Hormones, physical changes, and psychological effects influence if and how addiction develops. They can create unique treatment challenges and put recovery at risk. Professional treatment specializing in women’s care will acknowledge and address these differences. They give women the tools they, specifically, need for long-term wellness.

Fact: Women Are Assigned Different Social Roles Than Men

Although gender roles are increasingly flexible, women are still more likely to assigned caregiving and child-rearing roles. This influences addiction and recovery. The National Institute on Alcohol Abuse and Alcoholism explains, “Women are more likely than men to encounter barriers that prevent them from seeking or following through with treatment.” They often have difficulty finding money or transportation for care. They are less likely to know about their options for treatment and feel greater stigma regarding getting it.

Women often stay home to raise families rather than pursue careers that offer insurance coverage and information about access to treatment. They feel they cannot take time off or set aside their responsibilities.

Gender roles create barriers to treatment. They also provide motivation for change. For example a woman may be much more eager to pursue and complete treatment if she is motivated to become a better parent and save or regain custody of children.

Gender roles both limit and support a woman’s journey to recovery. Treatment programs should recognize a woman’s unique reservations and motivations regarding recovery. Programs can offer motivational enhancement therapy, parenting skills classes, and more. Every treatment experience should reflect an individual’s personal experience no matter gender.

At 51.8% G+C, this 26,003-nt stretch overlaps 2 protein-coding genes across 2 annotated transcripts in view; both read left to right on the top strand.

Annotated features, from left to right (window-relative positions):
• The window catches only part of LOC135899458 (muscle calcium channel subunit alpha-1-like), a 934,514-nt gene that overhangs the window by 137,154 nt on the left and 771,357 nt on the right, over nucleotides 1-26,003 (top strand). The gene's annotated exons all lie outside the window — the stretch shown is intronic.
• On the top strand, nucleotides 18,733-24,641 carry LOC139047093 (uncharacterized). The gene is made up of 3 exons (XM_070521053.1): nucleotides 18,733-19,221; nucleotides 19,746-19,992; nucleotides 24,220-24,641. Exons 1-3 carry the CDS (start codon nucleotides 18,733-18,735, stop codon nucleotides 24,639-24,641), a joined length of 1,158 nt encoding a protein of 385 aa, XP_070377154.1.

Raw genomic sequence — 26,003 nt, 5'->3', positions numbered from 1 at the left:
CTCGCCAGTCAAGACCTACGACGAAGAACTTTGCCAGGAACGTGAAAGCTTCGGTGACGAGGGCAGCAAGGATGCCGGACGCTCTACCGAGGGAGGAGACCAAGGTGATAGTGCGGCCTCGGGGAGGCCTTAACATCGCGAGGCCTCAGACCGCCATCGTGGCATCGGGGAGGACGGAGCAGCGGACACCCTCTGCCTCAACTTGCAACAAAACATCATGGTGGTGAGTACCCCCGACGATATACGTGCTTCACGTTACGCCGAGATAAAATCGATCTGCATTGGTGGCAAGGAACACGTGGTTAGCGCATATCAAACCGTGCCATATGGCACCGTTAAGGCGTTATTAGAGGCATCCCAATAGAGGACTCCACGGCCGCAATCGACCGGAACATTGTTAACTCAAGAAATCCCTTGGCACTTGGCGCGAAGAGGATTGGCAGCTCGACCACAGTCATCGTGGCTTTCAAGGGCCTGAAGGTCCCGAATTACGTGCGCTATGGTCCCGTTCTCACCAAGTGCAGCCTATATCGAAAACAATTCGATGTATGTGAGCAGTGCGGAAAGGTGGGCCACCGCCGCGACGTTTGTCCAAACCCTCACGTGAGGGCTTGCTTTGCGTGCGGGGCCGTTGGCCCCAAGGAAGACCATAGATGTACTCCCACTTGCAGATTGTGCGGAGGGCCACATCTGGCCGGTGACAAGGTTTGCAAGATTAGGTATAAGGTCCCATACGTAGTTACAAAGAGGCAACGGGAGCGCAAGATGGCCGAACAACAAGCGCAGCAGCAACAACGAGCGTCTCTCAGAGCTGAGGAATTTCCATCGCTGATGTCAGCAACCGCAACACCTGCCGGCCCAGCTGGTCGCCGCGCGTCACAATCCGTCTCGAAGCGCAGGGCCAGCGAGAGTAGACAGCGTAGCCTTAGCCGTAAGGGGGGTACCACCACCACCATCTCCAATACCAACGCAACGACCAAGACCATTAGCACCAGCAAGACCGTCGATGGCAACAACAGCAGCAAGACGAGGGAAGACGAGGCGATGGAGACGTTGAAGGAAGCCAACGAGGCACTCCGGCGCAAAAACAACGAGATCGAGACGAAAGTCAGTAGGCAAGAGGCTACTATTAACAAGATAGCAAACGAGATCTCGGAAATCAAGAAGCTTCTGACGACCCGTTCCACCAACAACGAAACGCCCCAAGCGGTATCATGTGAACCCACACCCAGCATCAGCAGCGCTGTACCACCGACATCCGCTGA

Fact: Women Face Unique Addiction Consequences

taking pillsBiology and social roles converge to create unique addiction consequences for women. The Surgeon General explains that substance misuse can, “result in serious, enduring, and costly consequences due to motor vehicle crashes, intimate partner and sexual violence, child abuse and neglect, suicide attempts and fatalities, overdose deaths, various forms of cancer (e.g., breast cancer in women), heart and liver diseases, HIV/AIDS, and problems related to drinking or using drugs during pregnancy, such as fetal alcohol spectrum disorders (FASDs) or neonatal abstinence syndrome (NAS).” All of these issues affect women. Some disproportionately impact women’s lives. Others only apply to women. Treatment needs to assess a woman’s physical, mental and emotional health. It needs to understand her addiction experience. Treatment should offer the integrated, comprehensive care a woman needs to find long-lasting physical health, emotional and social stability, and freedom from drugs or alcohol.


[1] https://addiction.surgeongeneral.gov/surgeon-generals-report.pdf. Facing Addiction: The Surgeon General’s Report on Alcohol, Drugs, and Health. Surgeongeneral.gov. Nov 2016. Web. 18 Mar 2017.

[2] https://www.drugabuse.gov/publications/drugfacts/substance-use-in-women. “Substance Use in Women.” National Institute on Drug Abuse. Sep 2015. Web. 18 Mar 2017.